Genetics for the human race
Knowledge from the Human Genome Project and research on human genome variation increasingly challenges the applicability of the term 'race' to human population groups, raising questions about the validity of inferences made about 'race' in the biomedical and scientific literature. Despite the acknowledged contradictions in contemporary science, population-based genetic variation is continually used to explain differences in health between 'racial' and 'ethnic' groups. In this commentary we posit that resolution of apparent paradoxes in relating biology to 'race' and genetics requires thinking 'outside of the box'.
Data on human genetic variation help scientists to understand human origins, susceptibility to illness and genetic causes of disease. Destructive episodes in the history of genetic research make it crucial to consider the ethical and social implications of research in genomics, especially human genetic variation. The analysis of ethical, legal and social implications should be integrated into genetic research, with the participation of scientists who can anticipate and monitor the full range of possible applications of the research from the earliest stages. The design and implementation of research directs the ways in which its results can be used, and data and technology, rather than ethical considerations or social needs, drive the use of science in unintended ways. Here we examine forensic genetics and argue that all geneticists should anticipate the ethical and social issues associated with nonmedical applications of genetic variation research.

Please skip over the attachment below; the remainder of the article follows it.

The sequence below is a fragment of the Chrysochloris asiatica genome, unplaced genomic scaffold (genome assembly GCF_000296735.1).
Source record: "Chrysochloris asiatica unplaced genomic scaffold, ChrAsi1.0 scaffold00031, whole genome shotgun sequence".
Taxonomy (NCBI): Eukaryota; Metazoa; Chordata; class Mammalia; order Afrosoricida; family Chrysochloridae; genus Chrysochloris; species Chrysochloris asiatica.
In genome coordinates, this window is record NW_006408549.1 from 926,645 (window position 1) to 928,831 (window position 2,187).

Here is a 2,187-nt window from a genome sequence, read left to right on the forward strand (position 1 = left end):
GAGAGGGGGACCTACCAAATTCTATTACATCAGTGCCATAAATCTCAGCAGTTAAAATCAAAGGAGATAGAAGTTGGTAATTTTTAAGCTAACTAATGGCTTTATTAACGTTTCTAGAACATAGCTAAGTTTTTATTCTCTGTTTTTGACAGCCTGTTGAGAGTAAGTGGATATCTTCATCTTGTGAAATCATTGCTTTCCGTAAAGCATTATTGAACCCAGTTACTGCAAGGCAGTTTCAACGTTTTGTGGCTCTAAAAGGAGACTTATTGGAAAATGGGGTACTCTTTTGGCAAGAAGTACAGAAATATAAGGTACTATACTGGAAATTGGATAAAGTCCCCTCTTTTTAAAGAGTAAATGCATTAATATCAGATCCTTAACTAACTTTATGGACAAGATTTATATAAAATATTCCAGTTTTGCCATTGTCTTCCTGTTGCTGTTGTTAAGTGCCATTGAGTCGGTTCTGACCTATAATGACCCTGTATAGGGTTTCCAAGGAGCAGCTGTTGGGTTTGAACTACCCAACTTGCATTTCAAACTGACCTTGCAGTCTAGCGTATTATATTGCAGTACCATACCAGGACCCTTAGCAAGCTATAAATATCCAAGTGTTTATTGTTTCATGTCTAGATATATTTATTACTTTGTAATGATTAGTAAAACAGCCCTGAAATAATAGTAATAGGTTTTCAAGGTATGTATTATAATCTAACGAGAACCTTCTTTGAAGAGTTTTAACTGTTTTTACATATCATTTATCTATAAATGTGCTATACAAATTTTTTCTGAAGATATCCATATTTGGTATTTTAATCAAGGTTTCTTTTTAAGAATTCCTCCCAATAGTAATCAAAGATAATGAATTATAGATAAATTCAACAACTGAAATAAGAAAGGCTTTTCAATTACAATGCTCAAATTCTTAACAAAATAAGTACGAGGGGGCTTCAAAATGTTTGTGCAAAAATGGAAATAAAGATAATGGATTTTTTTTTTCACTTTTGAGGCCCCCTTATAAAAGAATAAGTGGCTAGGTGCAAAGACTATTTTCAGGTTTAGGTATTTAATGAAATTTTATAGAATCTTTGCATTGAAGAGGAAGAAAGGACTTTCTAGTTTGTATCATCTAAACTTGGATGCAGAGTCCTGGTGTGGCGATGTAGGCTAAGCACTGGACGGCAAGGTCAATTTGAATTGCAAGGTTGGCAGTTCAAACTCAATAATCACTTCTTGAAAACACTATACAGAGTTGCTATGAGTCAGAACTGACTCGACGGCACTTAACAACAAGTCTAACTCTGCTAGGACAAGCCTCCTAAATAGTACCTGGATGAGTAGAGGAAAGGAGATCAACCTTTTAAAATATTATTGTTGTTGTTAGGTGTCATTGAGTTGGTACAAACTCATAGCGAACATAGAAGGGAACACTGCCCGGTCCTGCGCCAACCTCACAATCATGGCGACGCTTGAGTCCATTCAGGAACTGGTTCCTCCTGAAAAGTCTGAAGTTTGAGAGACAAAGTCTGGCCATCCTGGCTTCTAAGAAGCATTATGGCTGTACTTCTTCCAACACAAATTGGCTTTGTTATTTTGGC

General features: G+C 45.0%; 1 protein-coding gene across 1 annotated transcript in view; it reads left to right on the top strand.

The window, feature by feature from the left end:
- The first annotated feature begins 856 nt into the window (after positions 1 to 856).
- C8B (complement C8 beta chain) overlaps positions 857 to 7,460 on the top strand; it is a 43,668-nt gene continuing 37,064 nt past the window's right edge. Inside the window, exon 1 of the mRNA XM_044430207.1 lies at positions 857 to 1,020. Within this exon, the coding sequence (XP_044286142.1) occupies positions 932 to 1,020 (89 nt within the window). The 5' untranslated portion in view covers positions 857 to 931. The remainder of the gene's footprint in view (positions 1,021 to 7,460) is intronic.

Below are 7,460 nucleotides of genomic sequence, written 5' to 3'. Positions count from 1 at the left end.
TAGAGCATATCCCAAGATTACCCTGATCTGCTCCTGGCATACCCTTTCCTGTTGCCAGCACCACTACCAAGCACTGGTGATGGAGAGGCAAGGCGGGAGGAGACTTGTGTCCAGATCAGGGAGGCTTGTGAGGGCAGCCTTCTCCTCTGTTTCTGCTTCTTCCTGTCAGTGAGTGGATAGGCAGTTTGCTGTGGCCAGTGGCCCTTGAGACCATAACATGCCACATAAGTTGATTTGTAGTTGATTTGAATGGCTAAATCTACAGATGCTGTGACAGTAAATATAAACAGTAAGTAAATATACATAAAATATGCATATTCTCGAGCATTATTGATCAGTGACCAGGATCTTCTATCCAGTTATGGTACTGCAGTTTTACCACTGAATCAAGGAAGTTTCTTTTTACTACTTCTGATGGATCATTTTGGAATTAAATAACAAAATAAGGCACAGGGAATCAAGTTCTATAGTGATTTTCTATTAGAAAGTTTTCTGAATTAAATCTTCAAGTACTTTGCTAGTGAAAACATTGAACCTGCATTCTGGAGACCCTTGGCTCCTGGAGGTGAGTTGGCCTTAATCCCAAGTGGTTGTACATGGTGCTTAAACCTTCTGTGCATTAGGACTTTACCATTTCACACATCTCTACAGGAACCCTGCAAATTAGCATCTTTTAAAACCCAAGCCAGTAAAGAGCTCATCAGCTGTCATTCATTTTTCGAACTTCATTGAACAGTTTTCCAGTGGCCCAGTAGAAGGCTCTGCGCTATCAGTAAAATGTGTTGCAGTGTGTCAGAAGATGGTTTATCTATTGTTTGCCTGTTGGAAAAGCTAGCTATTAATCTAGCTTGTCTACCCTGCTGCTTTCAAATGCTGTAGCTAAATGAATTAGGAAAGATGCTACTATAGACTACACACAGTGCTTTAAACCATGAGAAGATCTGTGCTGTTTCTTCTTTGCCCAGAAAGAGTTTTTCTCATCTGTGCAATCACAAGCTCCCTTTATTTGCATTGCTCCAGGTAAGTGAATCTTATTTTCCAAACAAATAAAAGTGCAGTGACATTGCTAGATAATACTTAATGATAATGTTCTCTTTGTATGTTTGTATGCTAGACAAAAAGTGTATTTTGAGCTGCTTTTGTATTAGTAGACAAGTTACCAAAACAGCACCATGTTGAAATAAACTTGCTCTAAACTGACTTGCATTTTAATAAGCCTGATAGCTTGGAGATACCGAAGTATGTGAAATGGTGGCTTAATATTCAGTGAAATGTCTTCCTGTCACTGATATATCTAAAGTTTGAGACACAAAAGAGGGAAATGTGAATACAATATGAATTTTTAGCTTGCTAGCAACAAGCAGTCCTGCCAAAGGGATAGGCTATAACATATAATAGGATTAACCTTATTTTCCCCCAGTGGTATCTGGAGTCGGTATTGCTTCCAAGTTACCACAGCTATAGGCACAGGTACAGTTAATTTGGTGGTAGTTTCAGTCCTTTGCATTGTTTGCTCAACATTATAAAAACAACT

What we do and don't know about 'race', 'ethnicity', genetics and health at the dawn of the genome era
A true understanding of disease risk requires a thorough examination of root causes. 'Race' and 'ethnicity' are poorly defined terms that serve as flawed surrogates for multiple environmental and genetic factors in disease causation, including ancestral geographic origins, socioeconomic status, education and access to health care. Research must move beyond these weak and imperfect proxy relationships to define the more proximate factors that influence health.